According to a 2022 Better Business Bureau (BBB) report, consumers aged 25-44 reported losing money to text message scams more than any other age group. This age group also reported a higher susceptibility to fraud (42.6%), and a higher median dollar loss at $190.

This generation’s high usage of social media and dating apps exposes them to digital fraudsters. Here are five popular scams targeting younger generations and how to help safeguard yourself from fraud.   

Employment Scams

While most employers advertise online through job sites and social media, it can be a slippery slope when deciding which offers are legitimate. Some examples of common job scams include fully remote work, mystery shoppers, virtual personal assistants, and quality control managers.

As enticing as these jobs may seem, if the employer claims you can make a lot of money quickly, that’s a red flag. Here are a few more red flags to watch out for:

  • You can be your own boss.
  • Start your own business.
  • Set your own schedule.
  • Discounts on your application fee.

The fake employer may also offer to mail you an onboarding bonus and send you a check before starting. Often this is a fake check scam, where you must deposit the check and send back funds due to “overpayment.” Ultimately, the check will bounce, and since it was deposited in your bank account, you are responsible to cover any overdraft fees or negative balances.  

How can you avoid a job scam?

Before formally accepting the job offer, look up reviews or complaints on the BBB website, talk to someone you trust; never pay to secure the position, and refrain from accepting a check, wire, or mobile/bank transfer in advance.

What are some reliable job search sources online?

Online Purchase Scams 

Online shopping can be a blessing and a curse. Though it may be easy to order goods last minute and get it shipped to your house overnight, scammers have evolved to produce look-alike websites that can trick you into providing your debit card or bank account information. To avoid a fraud website, look for a lock or key icon in your browser’s address bar. These icons indicate a website’s security certificate has been authenticated.

The Federal Trade Commission (FTC) also recommends never buying something from online sellers that only accept payment from gift cards, wire transfers through companies like Western Union and MoneyGram, or cryptocurrency. An offer that looks ‘too good to be true’, usually is.

What if you’ve already given out sensitive information?

Cut off all communication and immediately report the fraud to your bank. As an added security measure, you can place a credit freeze with the three credit bureaus (Equifax, Trans Union, and Experian) to ensure your credit is safe.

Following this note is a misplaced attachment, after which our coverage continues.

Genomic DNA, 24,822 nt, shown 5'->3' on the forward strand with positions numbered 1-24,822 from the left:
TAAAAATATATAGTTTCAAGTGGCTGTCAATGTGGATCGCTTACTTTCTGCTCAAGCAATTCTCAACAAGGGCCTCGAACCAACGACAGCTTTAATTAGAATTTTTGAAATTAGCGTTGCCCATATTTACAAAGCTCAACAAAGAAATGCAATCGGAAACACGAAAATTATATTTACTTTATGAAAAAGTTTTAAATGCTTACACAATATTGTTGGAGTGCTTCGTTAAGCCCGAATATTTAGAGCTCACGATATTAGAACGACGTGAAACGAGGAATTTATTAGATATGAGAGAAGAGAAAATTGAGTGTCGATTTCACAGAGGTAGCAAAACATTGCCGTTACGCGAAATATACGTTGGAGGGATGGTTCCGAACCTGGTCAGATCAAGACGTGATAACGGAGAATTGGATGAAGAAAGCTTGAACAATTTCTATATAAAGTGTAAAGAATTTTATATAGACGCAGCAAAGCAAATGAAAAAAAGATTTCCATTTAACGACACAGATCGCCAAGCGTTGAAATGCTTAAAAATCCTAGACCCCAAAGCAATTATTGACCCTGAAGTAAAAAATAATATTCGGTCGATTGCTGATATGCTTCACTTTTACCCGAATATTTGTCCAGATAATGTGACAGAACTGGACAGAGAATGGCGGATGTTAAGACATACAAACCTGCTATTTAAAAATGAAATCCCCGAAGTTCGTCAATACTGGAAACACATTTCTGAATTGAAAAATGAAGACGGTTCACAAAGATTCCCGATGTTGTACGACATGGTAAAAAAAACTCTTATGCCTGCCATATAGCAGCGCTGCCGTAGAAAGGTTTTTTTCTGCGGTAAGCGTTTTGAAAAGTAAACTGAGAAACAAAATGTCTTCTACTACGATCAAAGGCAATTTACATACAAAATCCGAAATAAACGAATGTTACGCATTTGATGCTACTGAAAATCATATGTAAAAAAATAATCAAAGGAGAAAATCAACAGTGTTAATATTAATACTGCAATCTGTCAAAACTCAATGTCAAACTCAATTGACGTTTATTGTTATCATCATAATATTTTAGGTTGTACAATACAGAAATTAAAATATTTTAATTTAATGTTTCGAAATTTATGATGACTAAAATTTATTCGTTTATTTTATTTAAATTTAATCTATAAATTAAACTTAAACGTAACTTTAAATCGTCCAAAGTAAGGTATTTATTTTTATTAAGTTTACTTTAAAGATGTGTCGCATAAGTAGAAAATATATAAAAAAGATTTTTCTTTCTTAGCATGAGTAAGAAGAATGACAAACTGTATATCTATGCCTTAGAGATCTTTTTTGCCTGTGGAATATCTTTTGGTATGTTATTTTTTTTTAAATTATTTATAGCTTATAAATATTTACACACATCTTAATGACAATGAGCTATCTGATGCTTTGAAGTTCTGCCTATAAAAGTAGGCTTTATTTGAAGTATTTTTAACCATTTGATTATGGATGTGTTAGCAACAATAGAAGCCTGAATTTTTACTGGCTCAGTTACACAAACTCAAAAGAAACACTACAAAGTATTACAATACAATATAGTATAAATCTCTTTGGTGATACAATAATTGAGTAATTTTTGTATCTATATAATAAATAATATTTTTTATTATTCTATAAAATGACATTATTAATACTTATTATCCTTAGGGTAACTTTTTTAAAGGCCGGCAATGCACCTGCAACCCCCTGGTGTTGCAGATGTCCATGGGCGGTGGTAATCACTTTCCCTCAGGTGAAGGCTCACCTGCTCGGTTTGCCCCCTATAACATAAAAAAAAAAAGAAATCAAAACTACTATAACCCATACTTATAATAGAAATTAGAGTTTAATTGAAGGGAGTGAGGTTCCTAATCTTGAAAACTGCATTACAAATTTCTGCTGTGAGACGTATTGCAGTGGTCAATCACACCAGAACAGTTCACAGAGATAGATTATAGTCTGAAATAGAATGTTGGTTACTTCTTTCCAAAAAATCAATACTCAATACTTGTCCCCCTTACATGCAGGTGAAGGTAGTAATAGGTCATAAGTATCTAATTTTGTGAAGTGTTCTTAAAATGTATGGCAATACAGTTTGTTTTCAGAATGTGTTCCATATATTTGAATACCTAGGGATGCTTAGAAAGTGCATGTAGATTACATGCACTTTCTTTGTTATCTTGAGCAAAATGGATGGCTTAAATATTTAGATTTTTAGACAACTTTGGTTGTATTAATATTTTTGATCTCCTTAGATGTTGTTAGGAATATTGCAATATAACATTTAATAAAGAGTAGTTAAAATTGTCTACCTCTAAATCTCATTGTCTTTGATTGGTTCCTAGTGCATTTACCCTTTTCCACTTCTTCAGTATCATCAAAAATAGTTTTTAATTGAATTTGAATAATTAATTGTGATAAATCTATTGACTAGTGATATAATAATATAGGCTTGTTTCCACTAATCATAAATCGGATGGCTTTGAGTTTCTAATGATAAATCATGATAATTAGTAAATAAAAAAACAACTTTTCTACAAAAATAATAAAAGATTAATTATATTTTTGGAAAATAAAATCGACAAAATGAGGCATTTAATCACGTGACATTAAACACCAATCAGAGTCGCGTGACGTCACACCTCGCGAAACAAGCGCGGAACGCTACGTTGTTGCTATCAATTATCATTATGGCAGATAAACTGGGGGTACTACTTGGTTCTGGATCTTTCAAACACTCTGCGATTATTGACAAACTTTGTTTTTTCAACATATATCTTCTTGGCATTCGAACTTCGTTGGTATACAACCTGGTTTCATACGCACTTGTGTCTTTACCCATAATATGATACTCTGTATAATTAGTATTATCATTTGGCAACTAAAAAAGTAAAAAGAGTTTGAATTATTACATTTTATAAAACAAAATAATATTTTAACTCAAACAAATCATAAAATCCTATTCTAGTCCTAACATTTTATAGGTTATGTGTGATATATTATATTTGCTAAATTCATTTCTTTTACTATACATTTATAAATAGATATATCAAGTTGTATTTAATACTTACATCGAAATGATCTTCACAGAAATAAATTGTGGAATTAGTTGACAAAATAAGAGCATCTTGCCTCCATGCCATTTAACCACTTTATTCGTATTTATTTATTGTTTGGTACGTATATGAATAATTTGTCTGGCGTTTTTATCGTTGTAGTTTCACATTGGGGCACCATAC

You should also report the scam to the FTC at to help prevent others from falling victim.

Rental Scams 

Renting has always been a tricky space to navigate. Whether struggling to find a place in a good neighborhood or for a reasonable price, rental scams can only add to the pressure. A rental scammer will demand payment on a rental that doesn’t exist. According to Experian, there are five signs to look out for when house or apartment hunting:

  1. The rental pictures look too good to be true.
  2. The listing has spelling or grammatical errors.
  3. Pressure to lease immediately.
  4. You’re asked for money upfront before taking a tour.
  5. There’s no credit check involved.

How can you avoid a rental scam?

  1. Always request an in-person tour.
  2. Skip listings that have red flags (see previous list).
  3. Speak directly to the property owner, preferably in person.
  4. Read reviews or speak with current and past tenants.

Cryptocurrency Scams

Like most scams, cryptocurrency ones are designed to trick you into making false investments with a large return. Recently, Time published a few red flags to heed when dealing with digital currencies:

  • Too good to be true: If you come across a crypto offer that looks too good to be true, then it usually is. Do more research into the investment and stay updated on crypto news before taking the leap.
  • Promises of guaranteed returns: Just like the stock market, there’s no guarantee when it comes to returns. If an investor is promising guaranteed returns, it’s likely a scam.
  • Unexpected communication: Similar to phishing emails, any unexpected correspondence by email, phone call, or text from someone asking you to login into your account is a scam. Usually, scammers will threaten you with a problem on your account or offer a once-in-a-lifetime deal to lure you in.

Money Mule Scams 

According to the Federal Bureau of Investigation (FBI), a money mule transfers or moves illegally acquired money on behalf of someone else. Criminals often recruit money mules to help launder money through online scams or human and drug trafficking.

Often, money mules are unaware they are helping further these crimes and are victims of fraud. Some common forms of mule activity include work-from-home job opportunities and dating or social media sites where the scammer asks you to deposit a check or receive a wire and transfer it back to them.

What should you do if you believe you’re a victim?

  • Stop communications with the suspected scammer.
  • Stop any money movement from depositing checks to transferring funds.
  • Maintain all receipts, contact information, and relevant communication.
  • Notify your bank and the service/platform you used to transact.
  • Notify law enforcement and report any suspicious activity to the FBI’s Internet Crime Complaint Center at

At FirstBank, we’re dedicated to providing the most up-to-date fraud prevention resources to help you avoid fraud and safeguard your money. To learn more, visit the Fraud Prevention page at   

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